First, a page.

“It was becoming clear to us and the Secret Service that they were being overrun at Capitol,” she said.
Did she tell Meadows about the situation? Cheney asked her.
“Mr. Meadows was in a secure vehicle. I went to open the door to let him know. He immediately shut it. I don’t know who he was speaking with. He wouldn’t do this. I was taken aback.
“About 20 to 25 minutes … there was another period when he shut the door again. … By then there was a backlog of information he should have been aware of.”
What was Meadows’ reaction?
“He almost had a lack of reaction,” she said. “I remember him saying, ‘All right. … How much time does the president have left in his speech?’”
Meadows had written in his book that Trump’s plan to go to the Capitol was meant metaphorically. Hutchinson’s descriptions about what happened when Trump was told he couldn’t go to the Capitol clearly showed that it was Meadows who was talking metaphorically. Trump intended to go, hated no for an answer and, she said, blamed Meadows when he couldn’t go.
‘A bad car accident’
On Jan. 6, she said, “Mark was alone in his office for quite some time. … I remember he was alone for most of the afternoon.
“Around 2 o’clock to 2:05 … watching TV … I could see rioters were getting closer and closer to the Capitol.
“I went into his office. He was sitting on the couch. On his cell phone … scrolling, typing. I said, ‘Are you watching TV, chief?’
“He said, ‘Yeah.’
“The rioters are close. Have you talked to the president?
“’No, he wants to be alone right now.’
“I was getting frustrated. I felt like I was watching a bad car accident about to happen. You can’t stop it, but you want to do something.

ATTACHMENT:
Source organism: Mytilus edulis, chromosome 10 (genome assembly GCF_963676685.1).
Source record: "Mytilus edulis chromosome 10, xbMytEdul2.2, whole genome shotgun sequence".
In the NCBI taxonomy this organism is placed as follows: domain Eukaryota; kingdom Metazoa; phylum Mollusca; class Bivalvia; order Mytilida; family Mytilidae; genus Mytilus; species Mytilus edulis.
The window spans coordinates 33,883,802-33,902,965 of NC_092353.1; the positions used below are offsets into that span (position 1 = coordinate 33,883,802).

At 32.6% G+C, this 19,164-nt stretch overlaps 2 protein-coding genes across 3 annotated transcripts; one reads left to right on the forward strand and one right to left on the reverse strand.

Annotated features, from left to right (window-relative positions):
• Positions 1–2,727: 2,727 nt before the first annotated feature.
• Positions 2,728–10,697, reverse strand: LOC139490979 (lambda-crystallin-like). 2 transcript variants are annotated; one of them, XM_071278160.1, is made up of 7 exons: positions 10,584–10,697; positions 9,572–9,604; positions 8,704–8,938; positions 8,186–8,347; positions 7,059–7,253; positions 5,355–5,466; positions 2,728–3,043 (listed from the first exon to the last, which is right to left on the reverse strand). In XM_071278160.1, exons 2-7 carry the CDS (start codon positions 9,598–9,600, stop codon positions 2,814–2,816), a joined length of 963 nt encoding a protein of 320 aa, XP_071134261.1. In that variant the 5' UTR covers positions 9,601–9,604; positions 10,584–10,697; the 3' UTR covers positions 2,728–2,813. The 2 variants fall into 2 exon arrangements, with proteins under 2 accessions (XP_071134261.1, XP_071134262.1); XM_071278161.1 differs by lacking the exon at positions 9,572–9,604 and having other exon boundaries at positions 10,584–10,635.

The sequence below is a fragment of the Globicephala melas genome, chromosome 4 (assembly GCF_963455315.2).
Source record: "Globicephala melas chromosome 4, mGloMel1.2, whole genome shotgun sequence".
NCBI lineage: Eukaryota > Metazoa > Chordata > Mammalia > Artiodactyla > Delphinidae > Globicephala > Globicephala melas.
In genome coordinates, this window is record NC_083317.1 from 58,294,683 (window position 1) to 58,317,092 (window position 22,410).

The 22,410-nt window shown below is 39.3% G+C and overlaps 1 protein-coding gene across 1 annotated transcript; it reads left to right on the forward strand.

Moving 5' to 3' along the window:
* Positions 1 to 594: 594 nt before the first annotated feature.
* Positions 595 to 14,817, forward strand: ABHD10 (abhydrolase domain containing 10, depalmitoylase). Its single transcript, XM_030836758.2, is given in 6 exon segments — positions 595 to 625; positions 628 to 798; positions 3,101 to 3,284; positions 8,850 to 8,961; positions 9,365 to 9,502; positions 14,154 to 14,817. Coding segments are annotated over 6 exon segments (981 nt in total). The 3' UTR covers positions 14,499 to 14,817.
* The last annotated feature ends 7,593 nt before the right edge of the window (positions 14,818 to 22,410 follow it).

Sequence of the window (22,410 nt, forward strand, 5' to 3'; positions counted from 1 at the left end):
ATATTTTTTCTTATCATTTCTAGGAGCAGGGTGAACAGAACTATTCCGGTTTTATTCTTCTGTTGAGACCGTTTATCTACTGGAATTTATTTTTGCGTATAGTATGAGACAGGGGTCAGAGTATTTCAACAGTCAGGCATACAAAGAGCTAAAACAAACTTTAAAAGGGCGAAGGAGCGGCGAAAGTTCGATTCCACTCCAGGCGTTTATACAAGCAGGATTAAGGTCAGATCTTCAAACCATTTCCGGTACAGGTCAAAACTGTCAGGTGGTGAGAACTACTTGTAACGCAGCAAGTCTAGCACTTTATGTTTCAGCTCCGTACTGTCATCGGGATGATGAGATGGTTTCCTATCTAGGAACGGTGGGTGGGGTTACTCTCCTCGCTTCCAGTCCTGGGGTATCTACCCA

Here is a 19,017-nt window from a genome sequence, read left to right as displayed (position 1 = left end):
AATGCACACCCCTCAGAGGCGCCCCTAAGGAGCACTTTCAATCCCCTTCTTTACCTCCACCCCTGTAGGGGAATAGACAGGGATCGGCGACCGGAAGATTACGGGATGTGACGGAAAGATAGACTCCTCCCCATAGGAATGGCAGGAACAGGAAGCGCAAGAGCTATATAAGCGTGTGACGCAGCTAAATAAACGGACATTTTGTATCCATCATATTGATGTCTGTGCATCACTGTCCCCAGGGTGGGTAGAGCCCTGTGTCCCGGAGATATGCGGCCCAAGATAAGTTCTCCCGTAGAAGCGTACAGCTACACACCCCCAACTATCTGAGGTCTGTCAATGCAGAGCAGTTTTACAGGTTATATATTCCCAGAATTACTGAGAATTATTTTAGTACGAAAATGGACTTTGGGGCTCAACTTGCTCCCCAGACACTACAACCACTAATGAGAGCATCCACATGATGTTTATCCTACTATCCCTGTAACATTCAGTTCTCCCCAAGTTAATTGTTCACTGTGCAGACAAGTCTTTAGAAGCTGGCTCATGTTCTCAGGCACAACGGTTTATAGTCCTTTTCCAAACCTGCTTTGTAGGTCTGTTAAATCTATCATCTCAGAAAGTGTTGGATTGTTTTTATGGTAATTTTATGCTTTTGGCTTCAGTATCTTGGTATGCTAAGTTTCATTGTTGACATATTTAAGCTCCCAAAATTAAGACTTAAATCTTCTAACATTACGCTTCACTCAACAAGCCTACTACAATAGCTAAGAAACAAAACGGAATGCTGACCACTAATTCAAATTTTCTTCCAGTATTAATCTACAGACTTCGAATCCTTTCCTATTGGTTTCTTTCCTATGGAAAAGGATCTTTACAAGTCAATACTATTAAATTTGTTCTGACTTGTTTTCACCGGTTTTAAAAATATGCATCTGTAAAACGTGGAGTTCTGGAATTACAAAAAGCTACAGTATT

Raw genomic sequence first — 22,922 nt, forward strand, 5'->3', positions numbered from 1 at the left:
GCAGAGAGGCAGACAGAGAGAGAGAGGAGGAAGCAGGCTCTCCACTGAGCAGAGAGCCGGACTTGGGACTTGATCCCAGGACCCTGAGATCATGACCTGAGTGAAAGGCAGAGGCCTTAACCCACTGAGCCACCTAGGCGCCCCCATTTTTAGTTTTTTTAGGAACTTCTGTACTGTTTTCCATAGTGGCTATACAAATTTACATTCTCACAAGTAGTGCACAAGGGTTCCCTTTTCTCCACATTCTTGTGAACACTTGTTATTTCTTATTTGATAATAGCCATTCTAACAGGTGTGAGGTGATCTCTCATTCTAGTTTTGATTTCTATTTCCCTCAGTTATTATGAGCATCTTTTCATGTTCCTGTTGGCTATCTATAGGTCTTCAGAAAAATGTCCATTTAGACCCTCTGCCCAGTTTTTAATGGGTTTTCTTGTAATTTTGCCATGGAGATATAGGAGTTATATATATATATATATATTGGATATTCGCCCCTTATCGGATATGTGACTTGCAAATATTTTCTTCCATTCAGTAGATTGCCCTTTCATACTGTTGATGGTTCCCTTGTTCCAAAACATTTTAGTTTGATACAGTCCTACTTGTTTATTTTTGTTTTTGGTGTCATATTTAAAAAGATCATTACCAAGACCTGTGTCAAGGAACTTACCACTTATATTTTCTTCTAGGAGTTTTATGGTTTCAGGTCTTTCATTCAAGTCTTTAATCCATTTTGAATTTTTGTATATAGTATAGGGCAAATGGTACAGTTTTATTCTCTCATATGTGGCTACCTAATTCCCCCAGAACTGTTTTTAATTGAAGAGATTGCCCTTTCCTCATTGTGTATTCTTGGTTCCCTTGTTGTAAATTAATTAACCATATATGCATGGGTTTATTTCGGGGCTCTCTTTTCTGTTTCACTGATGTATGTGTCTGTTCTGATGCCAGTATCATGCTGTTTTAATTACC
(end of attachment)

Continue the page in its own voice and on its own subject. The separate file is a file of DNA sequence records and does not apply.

“I said, ‘Mark, he needs to step out of this. … He needs to care. Do you know where [Rep.] Jim [Jordan] is at right now? He said ‘no.’ I point at the TV … rioters are getting close.
“He said, ‘All right, I’ll give him a call.’”
Shortly after that – a couple of minutes – she said she saw Cipollone, that he was shaking his head and opened Meadows’ door.
“He stood there with the door propped open. Mark is still sitting on his couch on his phone,” she said. “I could hear him saying that rioters have gotten to the Capitol. ‘We need to go down and see the president now.’
She said Meadows replied that “’He doesn’t want to do anything.’
“’Something needs to be done,’” she said Cipollone said. “People are going to die. It’s going to be on your f-ing hands.’”
She said Meadows stood up and walked down to the dining room, that he told her to let him know if Jordan called.
Jordan did call around 2:15 or so, she said, and she went looking for Meadows and found him in the dining room.
“In the background I heard conversations in the dining room talking about ‘Hang Mike Pence’ chants,” she said. “Counsel and the president were discussing it.”
She said after the call, a few minutes later, that Cipollone, Meadows and Eric Herschmann, another lawyer in the counsel’s office, returned.
“I remember Pat saying, ‘Mark, we need to do something more. They are literally calling for Pence to be hung.’”
She said Meadows responded: “’You heard him. … He thinks Mike deserves it. … He doesn’t think they were doing anything wrong.’”
The final statement
Hutchinson said that after Trump’s message went out about Pence, that he didn’t have the courage to do what was right, she realized how wrong everything weas.
“As a staffer that works always to represent the administration to best of my ability, to showcase good things he had done for the country … I was feeling frustrated and disappointed.
“As an American I was disgusted. It was unpatriotic. It was unAmerican. We were watching the Capitol building to be defaced over a lie.”
She described in detail the discussions and reviews of Trump’s messages to rioters that day and following the next morning. There was language stricken that Trump didn’t want to say. There was discussion of the 25th Amendment.
But she also described one thing that was clear. He wanted to pardon all those rioters, feeling that “only Mike Pence did anything wrong.”
Giuliani was interested in a pardon that day, she said.
Did Mark Meadows seek a pardon? Cheney asked her.
“Yes, he did.”